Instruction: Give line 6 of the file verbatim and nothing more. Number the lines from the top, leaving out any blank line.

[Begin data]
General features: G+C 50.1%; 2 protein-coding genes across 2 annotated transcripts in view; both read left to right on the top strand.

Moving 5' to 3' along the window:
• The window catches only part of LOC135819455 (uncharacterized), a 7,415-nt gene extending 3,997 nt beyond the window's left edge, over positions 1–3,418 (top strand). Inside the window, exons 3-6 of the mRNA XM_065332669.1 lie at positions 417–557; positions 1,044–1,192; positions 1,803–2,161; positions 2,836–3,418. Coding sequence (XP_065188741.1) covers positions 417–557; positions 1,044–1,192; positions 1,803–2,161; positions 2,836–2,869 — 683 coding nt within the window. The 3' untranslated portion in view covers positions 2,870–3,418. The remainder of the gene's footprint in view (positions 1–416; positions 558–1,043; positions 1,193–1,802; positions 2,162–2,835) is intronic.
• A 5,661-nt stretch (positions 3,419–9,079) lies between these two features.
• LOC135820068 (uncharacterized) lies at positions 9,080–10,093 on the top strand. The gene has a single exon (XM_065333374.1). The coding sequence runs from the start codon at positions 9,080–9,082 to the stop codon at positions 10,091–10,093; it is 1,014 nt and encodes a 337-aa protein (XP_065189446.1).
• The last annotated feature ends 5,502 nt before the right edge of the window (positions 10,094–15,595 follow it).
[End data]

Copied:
• The last annotated feature ends 5,502 nt before the right edge of the window (positions 10,094–15,595 follow it).